The first production Mayflower rolled off the line on the 30th June 1950. Production ended in July 1953.Back to contents Return to Homepage
Who designed the Mayflower?
Vic Hammond (Chief Stylist and Body Engineer, Standard Triumph 1955 - 1960) told me; "Sir John Black gave Lesley Moore of Mulliners (of Bordesley Breen, Birmingham and not H.J Mulliner of Northampton) the brief to design a 10hp car. After a week or so of little apparent progress Ted Grinham was sent to Mulliners to give a rollicking to all concerned. Lesley Moore came up with the basic design for the Mayflower and Walter Belgrove (then Chief Stylist and Body Engineer at Standard Triumph) created a clay model from Moore's design - there was no plywood mock up. I designed the radiator grille and front bumper and Les Island designed the fascia. I made up the first working drawings for the Mayflower and Arthur Ballard created the first prototype, mostly on existing mechanicals, with help from Jim Percival, Director of Engineering at Fischer Ludlow."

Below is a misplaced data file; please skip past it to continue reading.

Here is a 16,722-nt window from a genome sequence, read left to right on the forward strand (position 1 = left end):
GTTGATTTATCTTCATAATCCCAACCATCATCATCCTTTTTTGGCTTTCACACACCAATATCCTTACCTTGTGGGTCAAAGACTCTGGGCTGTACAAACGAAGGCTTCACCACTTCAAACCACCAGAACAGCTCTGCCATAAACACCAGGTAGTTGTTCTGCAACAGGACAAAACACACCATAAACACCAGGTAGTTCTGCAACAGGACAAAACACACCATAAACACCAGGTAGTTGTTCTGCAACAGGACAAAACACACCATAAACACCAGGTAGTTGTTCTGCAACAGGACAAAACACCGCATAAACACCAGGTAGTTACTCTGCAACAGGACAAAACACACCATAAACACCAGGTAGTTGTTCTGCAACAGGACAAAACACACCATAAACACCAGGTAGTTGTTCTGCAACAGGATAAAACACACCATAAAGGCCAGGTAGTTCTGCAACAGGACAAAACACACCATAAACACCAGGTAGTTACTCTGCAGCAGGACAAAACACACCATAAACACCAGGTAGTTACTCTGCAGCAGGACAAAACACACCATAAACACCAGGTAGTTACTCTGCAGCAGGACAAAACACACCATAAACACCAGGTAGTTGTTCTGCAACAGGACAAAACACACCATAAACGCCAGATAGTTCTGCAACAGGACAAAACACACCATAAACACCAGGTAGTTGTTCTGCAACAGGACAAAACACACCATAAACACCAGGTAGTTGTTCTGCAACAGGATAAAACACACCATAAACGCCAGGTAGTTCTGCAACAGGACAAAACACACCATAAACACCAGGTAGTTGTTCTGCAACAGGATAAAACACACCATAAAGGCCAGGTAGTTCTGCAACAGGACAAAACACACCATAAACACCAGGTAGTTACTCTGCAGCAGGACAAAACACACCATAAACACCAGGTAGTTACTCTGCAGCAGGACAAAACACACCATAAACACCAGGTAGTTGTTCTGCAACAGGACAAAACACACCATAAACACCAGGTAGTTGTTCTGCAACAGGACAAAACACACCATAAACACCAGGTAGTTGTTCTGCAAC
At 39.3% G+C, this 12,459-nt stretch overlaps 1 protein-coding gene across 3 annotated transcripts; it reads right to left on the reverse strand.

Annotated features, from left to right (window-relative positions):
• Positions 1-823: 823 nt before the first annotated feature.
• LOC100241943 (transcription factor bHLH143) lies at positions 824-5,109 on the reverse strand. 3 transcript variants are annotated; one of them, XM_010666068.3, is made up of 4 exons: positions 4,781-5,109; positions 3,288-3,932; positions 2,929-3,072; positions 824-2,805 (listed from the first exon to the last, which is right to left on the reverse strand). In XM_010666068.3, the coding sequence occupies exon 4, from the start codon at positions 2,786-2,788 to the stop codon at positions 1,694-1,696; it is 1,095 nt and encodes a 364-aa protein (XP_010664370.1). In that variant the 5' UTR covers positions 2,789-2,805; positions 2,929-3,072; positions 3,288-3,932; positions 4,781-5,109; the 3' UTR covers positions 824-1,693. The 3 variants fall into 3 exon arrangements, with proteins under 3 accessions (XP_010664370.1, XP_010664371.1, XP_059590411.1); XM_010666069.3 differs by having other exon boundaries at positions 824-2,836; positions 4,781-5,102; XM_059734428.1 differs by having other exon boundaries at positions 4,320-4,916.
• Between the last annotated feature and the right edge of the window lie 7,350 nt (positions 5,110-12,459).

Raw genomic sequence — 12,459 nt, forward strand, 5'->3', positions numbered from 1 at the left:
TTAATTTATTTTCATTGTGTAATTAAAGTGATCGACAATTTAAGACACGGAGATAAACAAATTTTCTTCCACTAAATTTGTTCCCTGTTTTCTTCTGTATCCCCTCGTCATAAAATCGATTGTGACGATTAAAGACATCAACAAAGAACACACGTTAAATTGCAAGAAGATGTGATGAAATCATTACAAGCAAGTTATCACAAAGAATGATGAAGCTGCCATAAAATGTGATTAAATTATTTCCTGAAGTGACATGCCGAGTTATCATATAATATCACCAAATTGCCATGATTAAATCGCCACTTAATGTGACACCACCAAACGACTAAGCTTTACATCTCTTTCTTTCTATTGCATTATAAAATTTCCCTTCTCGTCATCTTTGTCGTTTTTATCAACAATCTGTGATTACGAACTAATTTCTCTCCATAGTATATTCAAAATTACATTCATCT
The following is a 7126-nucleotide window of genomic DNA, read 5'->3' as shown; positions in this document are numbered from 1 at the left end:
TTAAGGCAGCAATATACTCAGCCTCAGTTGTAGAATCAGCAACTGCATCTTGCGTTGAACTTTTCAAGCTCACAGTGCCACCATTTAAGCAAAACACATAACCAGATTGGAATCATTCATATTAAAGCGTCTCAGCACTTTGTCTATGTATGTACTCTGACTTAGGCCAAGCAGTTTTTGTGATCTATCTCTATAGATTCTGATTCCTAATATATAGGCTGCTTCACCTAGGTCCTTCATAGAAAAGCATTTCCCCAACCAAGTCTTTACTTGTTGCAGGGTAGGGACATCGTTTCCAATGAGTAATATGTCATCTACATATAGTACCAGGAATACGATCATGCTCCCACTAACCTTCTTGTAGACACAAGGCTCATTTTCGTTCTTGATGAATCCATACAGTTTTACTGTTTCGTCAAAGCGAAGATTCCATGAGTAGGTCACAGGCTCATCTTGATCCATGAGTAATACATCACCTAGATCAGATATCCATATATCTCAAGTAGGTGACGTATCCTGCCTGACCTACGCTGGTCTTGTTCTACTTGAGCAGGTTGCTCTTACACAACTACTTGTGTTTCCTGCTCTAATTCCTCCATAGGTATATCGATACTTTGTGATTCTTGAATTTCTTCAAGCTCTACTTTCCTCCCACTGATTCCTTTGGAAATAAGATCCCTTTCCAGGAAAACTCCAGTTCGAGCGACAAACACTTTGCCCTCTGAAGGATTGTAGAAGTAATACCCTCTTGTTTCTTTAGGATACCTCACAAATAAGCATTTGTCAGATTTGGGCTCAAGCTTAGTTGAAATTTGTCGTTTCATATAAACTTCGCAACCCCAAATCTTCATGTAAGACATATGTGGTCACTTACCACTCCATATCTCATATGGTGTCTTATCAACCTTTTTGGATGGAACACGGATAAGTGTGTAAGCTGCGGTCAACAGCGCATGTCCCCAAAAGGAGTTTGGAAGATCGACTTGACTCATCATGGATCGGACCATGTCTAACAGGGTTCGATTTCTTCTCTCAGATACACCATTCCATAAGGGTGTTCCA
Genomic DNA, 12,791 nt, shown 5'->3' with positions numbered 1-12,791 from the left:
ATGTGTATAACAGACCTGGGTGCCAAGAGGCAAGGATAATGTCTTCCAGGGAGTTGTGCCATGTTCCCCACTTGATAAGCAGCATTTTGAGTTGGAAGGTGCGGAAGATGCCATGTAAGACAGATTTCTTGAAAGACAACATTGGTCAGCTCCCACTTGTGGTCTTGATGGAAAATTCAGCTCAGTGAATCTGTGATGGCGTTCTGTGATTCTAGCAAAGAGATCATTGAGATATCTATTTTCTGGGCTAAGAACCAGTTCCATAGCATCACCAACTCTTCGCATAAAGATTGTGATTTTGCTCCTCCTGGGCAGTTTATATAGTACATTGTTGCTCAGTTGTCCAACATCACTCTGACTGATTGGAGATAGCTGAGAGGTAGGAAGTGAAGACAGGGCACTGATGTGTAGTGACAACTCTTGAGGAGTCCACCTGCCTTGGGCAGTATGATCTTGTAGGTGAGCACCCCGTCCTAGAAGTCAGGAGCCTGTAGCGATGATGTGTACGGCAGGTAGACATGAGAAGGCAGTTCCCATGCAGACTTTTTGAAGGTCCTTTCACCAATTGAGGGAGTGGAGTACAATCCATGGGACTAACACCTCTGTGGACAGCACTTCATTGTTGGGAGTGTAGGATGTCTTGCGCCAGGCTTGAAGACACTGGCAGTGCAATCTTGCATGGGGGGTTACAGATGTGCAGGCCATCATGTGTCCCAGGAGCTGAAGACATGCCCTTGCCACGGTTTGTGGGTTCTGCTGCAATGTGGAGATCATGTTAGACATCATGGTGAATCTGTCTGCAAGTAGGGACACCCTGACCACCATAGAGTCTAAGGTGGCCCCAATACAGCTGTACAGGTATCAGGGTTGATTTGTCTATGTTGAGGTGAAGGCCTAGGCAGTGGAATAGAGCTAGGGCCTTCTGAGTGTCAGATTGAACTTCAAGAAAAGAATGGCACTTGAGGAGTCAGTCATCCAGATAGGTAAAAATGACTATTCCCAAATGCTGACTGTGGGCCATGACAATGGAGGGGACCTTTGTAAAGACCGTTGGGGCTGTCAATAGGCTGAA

Walter Belgrove recalled; "I believe, although I cannot be sure, that the model which came to be known as the Triumph Mayflower was on the stocks in 1947 and 1948. This motor car was intended to be a short wheelbase version of the Renown Saloon, and also the first volume produced Triumph. This was continuing 'knife edged' styling with a vengeance and I believe the policy to build and produce this type of vehicle stemmed from Sir John Black's discussions with Mr. Antweiller, Managing Director of Mulliners in Birmingham. I remember doing some work on the front end of this vehicle, but the Triumph Mayflower was styled by Leslie Moore, Chief Body Designer of Mulliners. It is not possible to reproduce the lines of the Renown on a 'shut up' wheelbase and inside the circumstances I do not think that Leslie Moore's work could have been bettered. The side elevation was very good indeed, and although of contemporary 'slab sided' style, the swept line from headlamp boss to the tail endeavoured to retain some characteristic feature to the bigger model. It carried, however, a traditional front end and was therefore a hybrid. As I had something to do with the front end it could be said that I was a collaborator with Leslie Moore in producing the amalgamation. The Mayflower was engineered by my department and manufactured by Fischer and Ludlow at Castle Bromwich, Birmingham. It was a well tooled, sturdy little vehicle, but I do not think it carried very much export appeal. I do not know how many were made, nor have I any idea of the sales analysis and, although I am by no means sure, I should very much doubt if this model managed to amortise it's tooling costs."Back to contents Return to Homepage